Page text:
Formula 1 Insight

A Two-tier Formula

Although much fuss has been made over Max Mosley's idea of a voluntary budget cap, thereby creating a two-tier formula, this is not the first time that F1 has seen such a creature. In 1966 the FIA introduced the 3 liter formula, replacing the 1.5 liter engines spec that had been in force in the early sixties. To ease the transfer for teams that had no suitable engine, a clause was inserted that allowed supercharged 1.5 engines alongside the big 3 liters.

Renault RS01
Jean-Pierre Jabouille in the Renault RS01, first to take "the other tier"

At the time, it was an unviable option, the weight and restrictions of supercharging negating any power the tiny engine could put out to compete with the big boys. Unsurprisingly, no one took the option, just as it is highly unlikely that any team will opt for unlimited spending but restricted technical freedom under Max's formula.

The option remained forgotten in the rulebook, however, until in 1977 Renault entered a turbocharged 1.5 liter amongst all the 3 liter variants. It was supercharging without the disadvantages and, once Renault had solved its intrinsic heat problems, it became the way to go. For a while there were two types of cars in F1, turbocharged little ones and naturally aspirated big bangers, with the turbos winning inevitably, thanks to their continually increasing power outputs.

It is slightly surprising that turbocharging had not been taken into account by the FIA in 1966. It was a technology invented in 1905 by a Swiss engineer, Alfred Buchi, and turbos had been used in aviation engines since World War I. Commercial diesel engines utilized the technology from the 1930s onwards and the first production turbocharged cars were produced by General Motors in 1962 in the shape of its Oldsmobile Cutlass Jetfire and Chevrolet Corvair Monza Spyder models.

Even motor racing in the States was aware of the possibilities of turbos, Fred Agabashian having entered a turbocharged car for the Indy 500 in 1952. In that fated year of 1966, Offenhauser introduced turbocharging on its engines and it was only a matter of two years before it began to win races.

Obviously, Europe was not paying attention, for the option of supercharging remained unused until Renault put two and two together in the mid-seventies. At first, they experienced difficulties with finding materials that could withstand the heat generated by the turbo and this may well be why it had previously been thought unworkable in F1. By the time the problem was solved, others were no longer laughing (the Renault F1 car was jokingly called the tea kettle since it brewed up so frequently) and were hard at work on their own turbos. Although they won races, Renault never managed to achieve a championship with their brilliant idea and it was left to others to receive that reward.

Returning to the point, Max's suggestion is therefore not the first two-tier formula in the sport and it may well go the same way, all teams going for the budget cap while the restricted free spend option languishes uncared-for and forgotten. There is even a chance that history might repeat itself and, in a decade from now, some bright spark notice the alternative and spend loads of money on introducing a new way of utilizing the rules to gain an advantage.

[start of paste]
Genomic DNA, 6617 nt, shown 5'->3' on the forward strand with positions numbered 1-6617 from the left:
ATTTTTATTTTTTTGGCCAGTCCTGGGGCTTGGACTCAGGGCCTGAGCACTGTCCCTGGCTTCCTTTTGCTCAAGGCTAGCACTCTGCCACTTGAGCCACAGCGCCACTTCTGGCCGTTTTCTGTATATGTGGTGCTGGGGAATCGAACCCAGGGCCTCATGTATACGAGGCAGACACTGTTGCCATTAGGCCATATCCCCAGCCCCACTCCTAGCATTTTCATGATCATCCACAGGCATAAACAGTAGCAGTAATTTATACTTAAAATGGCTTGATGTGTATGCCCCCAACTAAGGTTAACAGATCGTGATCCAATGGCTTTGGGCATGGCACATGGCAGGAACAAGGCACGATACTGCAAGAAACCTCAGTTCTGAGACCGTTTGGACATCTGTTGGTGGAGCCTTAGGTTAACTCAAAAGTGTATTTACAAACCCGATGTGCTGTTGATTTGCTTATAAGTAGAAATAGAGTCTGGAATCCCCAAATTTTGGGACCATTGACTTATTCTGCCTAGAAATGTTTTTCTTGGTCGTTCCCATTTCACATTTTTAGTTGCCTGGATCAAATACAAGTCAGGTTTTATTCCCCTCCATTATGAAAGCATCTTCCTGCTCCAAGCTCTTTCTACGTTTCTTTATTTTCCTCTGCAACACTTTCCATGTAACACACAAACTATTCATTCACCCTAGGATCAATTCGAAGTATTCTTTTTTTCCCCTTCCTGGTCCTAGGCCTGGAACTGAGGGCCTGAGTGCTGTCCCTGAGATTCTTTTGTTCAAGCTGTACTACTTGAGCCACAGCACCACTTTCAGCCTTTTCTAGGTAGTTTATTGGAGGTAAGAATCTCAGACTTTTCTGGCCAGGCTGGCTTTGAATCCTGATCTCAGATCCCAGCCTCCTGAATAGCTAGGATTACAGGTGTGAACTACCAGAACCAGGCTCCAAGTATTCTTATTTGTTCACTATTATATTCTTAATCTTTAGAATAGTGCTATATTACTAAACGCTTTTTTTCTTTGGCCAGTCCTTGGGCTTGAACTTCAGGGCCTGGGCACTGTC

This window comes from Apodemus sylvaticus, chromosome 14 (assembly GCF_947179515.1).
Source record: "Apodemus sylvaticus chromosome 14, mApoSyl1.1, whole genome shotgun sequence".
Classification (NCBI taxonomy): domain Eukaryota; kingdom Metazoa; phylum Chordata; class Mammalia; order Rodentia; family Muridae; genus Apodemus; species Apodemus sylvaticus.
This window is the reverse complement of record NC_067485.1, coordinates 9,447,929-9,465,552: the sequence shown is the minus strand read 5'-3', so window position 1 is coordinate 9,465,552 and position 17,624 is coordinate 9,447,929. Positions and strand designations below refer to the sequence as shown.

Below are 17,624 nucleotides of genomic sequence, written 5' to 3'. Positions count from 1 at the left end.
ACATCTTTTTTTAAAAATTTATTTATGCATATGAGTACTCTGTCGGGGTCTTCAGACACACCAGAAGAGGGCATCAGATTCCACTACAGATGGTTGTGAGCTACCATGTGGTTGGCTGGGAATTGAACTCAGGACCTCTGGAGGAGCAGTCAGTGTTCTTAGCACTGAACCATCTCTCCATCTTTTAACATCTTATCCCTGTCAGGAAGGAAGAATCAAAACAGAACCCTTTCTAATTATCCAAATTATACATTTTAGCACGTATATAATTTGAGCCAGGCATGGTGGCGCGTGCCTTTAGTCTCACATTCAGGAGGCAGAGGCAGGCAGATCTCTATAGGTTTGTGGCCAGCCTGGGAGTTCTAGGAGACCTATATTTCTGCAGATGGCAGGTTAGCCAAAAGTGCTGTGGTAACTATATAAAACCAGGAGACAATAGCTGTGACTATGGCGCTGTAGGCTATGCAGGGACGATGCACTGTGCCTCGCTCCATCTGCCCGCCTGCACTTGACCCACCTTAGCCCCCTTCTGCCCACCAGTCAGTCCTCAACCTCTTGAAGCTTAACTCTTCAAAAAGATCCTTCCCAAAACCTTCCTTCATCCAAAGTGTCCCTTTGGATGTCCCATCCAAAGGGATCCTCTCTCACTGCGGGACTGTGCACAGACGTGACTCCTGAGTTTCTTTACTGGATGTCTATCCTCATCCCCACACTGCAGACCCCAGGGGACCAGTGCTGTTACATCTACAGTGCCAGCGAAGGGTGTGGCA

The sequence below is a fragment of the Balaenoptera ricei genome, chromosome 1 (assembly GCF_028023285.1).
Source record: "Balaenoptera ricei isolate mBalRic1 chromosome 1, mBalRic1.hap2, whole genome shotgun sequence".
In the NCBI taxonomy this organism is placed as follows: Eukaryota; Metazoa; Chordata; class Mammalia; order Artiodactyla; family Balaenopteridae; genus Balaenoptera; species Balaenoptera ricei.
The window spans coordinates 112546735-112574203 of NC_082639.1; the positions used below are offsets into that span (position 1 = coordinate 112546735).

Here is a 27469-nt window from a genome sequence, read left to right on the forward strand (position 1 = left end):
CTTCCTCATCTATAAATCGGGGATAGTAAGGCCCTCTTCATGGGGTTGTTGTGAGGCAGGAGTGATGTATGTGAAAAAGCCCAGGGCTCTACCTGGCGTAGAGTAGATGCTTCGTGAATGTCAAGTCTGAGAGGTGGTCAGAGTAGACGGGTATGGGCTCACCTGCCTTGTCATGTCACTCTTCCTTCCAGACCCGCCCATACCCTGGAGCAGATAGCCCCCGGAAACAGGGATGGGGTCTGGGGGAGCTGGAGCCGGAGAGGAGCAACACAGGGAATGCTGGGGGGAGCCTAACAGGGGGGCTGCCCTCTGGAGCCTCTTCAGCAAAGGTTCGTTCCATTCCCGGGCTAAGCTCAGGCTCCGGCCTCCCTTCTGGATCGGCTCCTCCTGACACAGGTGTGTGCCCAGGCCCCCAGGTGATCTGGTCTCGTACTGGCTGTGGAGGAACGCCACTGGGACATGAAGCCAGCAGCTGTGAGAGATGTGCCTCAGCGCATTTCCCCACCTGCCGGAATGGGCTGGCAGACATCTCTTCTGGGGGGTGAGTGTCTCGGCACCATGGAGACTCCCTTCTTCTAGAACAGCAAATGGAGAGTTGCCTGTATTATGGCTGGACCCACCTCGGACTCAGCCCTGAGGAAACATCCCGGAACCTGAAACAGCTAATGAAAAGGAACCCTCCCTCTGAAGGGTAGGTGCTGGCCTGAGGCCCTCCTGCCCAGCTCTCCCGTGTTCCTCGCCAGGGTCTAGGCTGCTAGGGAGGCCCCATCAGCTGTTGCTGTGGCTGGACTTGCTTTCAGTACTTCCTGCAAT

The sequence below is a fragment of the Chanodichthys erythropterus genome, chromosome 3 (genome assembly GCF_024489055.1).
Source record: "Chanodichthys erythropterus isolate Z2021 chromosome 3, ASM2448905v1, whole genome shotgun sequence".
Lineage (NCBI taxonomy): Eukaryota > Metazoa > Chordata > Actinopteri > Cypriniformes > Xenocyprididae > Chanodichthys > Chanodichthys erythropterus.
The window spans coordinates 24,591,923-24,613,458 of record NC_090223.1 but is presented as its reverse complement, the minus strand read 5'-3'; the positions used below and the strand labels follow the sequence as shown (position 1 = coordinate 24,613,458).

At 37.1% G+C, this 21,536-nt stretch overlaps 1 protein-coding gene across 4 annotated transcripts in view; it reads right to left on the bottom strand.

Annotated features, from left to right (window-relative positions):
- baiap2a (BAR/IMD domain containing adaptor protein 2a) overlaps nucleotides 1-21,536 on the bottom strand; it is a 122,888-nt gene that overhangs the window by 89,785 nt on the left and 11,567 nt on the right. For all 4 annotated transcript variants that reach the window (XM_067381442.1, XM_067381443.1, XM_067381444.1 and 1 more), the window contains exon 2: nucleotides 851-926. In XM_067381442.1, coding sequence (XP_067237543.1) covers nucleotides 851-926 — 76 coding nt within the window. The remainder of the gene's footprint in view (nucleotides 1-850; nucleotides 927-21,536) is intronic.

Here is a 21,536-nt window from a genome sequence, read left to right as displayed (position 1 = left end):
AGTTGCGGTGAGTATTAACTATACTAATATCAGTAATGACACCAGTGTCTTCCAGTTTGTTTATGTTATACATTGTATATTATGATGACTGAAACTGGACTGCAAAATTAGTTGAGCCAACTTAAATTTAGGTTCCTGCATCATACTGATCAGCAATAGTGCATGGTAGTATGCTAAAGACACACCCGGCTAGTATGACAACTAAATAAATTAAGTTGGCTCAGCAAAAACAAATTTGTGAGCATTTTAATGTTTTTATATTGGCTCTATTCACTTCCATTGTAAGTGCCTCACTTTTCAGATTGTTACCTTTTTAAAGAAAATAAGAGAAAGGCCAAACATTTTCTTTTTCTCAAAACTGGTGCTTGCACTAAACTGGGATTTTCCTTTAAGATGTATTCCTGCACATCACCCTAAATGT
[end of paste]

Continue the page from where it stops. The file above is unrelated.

"Those who do not know history are doomed to repeat it..."


Peter Boyle

In engineering (as the history in your article shows!)
the opposite is also true.

"Those who know their engineering history are fated
to repeat it".

With the ebb and flow of the relative importance of
various considerations in engineering compromise,
old solutions that arose through perspiration and
inspiration when last the factors weighed
up in a similar way to those of tomorrow can be reused.

Those who know and understand the reasons for the
history are poised to recognise and exploit this
old knowledge faster than their competitors can reinvent it.

Date Added: 02/05/2009

True indeed, Peter. Nothing is wasted!
Date Added: 02/05/2009

Nick Goodspeed
Unfortunately, by leaving an alternate route to the "voluntary" budget cap, money will be wasted by teams experimenting within the parameters of unlimited spending.
The big teams who run cars at Le Mans or engines in the IRL or other series as well as F1, will have access to a great deal of R&D that will not fall under the jurisdiction of F1 team research. Even Mosley must realize he can't curtail development in all the various directions a multi national manufacturer may delve into.
Mosley's not created a two tier system. He has once again played with words to hide the fact that he is attempting to dictate terms.
Date Added: 03/05/2009

But where would they spend the money, Nick? The rules are so restrictive these days that there is virtually nowhere left for a decent engineer to get his teeth into. That's why I like the idea of a budget cap linked to greater technical freedom - it opens the door to clever ideas again.

As to policing the thing, I have always said that it's impossible. But it will limit spending to some degree, with teams having to be very careful to hide any extra spending they do. Uncle Max will be watching, after all!
Date Added: 03/05/2009

rob ijbema
good article and nice pic Clive.
just before the turbos were being banned the FIA even created a separate champion ship for the normally aspirated engines,the Jim Clark cup,won by Jonathan Palmer in a Tyrrel...ooh the glory of it all!

Date Added: 04/05/2009

Thank you, Rob. Now you mention it, I remember that separate series for the old Cosworth V8s - I didn't follow it closely but at least it gave Jonathan Palmer a championship he could win! ;)
Date Added: 04/05/2009

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